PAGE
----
When the Fig. 5 and Fig. 6 is reviewed, it is clearly seen that the power consumption is high in first 7 seconds of heating system (Period-I) and it is lower in the following period of time (Period-II). After the material reaches to the desired temperature level, power consumption decreases. This is similar for all temperature levels as seen in Fig. 7.

Figure 7. Power consumption graph depending on time under different temperatures.


The power consumption values of the experiments between E5 and E9 means the temperature durations from 600 °C to 1120 °C are given in Fig. 8. All experiments were applied the samples in 30 seconds after the samples temperatures were grow up to the fixed temperature.

Figure 8. The power consumptions graph of the temperature durations.


In these experiments which are made under equal process durations and different temperatures, power consumption has increased depending on the temperature. The increase in power consumption is seen in power-temperature graph in Fig. 8, power-time graphs in Fig. 6 and Fig. 7.

Considering the energy consumption values in Eq. (2), energy costs of the processes, energy unit price 0.0861 $/kWh (electrical price was taken from the web page of and material weight have been calculated for 2 g. Process costs per material and kg are shown in Table 4.

Table 4. The energy cost of the heat treatment applications per samples or per kilogram
Number of Experiments Energy Cost ($ / Sample) Energy Cost ($ / Kg)
E1 0.000756 0.3781
E2 0.000798 0.3991
E3 0.000804 0.4022
E5 0.000211 0.1057
E6 0.000254 0.1268
E7 0.000260 0.1299
E8 0.000349 0.1747
E9 0.000534 0.2669

The total cost of the heat treatment applications is given via bar graph in Fig. 9 as follows.

Figure 9. Cost per kg graph for E1, E2, E3 processes.


It is seen on the graph in Fig. 9 that energy costs increase depending on the increase of temperature values in stress relieving processes.

In Fig. 10 energy costs per Kg are seen for the 30 seconds long processes under five different temperatures between 600 °C and 1120 °C.

Figure 10. Energy cost graph depending on the temperature.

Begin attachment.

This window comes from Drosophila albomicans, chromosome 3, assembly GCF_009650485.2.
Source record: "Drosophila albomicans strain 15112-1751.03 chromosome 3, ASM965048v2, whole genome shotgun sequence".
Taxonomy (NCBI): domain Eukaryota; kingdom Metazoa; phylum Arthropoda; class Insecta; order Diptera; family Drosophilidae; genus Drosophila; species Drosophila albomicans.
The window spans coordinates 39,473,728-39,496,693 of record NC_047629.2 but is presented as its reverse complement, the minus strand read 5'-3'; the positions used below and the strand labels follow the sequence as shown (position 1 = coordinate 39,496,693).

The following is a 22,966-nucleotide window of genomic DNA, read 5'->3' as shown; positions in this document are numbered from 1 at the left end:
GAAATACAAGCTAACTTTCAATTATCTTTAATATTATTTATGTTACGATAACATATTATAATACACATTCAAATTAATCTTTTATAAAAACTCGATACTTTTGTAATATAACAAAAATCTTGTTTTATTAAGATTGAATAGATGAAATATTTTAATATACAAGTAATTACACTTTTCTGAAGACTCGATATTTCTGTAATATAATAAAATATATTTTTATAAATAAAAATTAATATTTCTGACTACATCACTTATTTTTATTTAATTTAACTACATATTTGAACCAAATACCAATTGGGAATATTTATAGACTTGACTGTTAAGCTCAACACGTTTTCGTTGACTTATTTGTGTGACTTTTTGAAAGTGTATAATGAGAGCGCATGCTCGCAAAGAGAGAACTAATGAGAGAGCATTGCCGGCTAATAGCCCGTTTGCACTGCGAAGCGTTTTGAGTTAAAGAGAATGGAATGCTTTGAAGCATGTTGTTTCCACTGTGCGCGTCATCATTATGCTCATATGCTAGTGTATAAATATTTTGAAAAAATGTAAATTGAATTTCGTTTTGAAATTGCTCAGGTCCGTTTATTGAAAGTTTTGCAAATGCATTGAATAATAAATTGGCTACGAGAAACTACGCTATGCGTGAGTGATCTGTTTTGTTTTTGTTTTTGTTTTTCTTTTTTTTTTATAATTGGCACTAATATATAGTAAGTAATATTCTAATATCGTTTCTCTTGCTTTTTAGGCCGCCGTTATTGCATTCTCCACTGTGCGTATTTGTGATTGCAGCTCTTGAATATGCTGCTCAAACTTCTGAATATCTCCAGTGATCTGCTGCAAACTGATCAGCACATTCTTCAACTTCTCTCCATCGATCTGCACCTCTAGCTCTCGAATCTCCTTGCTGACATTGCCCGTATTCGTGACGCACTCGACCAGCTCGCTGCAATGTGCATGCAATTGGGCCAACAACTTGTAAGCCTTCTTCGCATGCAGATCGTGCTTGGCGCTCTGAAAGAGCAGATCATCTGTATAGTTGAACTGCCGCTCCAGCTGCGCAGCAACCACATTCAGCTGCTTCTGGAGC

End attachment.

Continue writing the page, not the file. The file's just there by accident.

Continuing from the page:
When the temperature is increased from 600 °C to 900 °C, it is seen that the change in energy consumption is 65.2% while the change in temperature is 50%. When the temperature is increased from 900 °C to 1120 °C, it is seen that the change in energy consumption is 52.77% while the change in temperature is 24.4%. From all these results, it is seen that ratio between the increase in temperature and the cost increase are not same.

In the study of Brunelli et al. (2009), they were used 450 kHz high frequency and 100 kW capacity induction generator. They were obtained by immersion in nickel chloride aqueous solutions with sodium borohydride for electroless nickel-boron coatings on Ti-6Al-4V alloy. The diffusion treatments were carried out by induction heating at 1020 °C in 100 seconds. They were compared the induction heating with conventional method. This obtained previously by heat treatments in oven at 800 °C for 40 hours.

Markovsky and Semiatin used 400 kHz high frequency induction generator and variable power level of 3–5 kW for heating the Ti-6Al-4V rapidly (Markovsky and Semiatin, 2010; Markovsky and Semiatin, 2011). They could be control the heating durations within 0.1 seconds.

In contrast to using the high frequency 400 kHz (Brunelli et al., 2009) or 450 kHz (Markovsky and Semiatin, 2010; Markovsky and Semiatin, 2011) induction systems, in this study 900 kHz ultra-high frequency induction system was used for heating application of the Ti-6Al-4V alloy. Our heating frequency is approximately two times higher than the other studies on the literature. Induction frequency is the directly proportional with penetration depth of the magnetic field.

As a result of the studies, samples reach to the desired temperature level very fast in the heating with induction. So, energy consumption is higher in this period (Period-I). In the following process (Period-II) energy consumption decreases as the temperature is kept stable. In the processes made for different temperatures, it has been seen that the temperature increase rate and energy consumption increase rates are not same.


The conclusions of ultra-high frequency induction heating application of Ti-6Al-4V materials, following results were obtained:

•  Titanium based bulk materials were heat treated successfully with the ultra-high frequency induction system.
•  Costs of titanium materials E1, E2 and E3 heat treatments are 0.3781 $/Kg, 0.3991 $/Kg and 0.4022 $/Kg.
•  As the temperature increases in induction heating process of titanium materials, cost per E5-E9 $/kg have been 0.1057 $/Kg, 0.1268 $/Kg, 0.1299 $/Kg, 0.1747 $/Kg and 0.2669 $/Kg. Increase in the temperature increases the energy cost.
•  When the temperature is increased from 600 °C to 1120 °C, it has been seen that while the change in temperature is 86.6%, the increase in energy consumption is 152%. It has been determined that the rate between the temperature increase and cost increase is not same.


The authors present their special thanks to the Celal Bayar University Scientific Research Projects Commission for supporting this study under project numbers 2012-052 and 2012-022.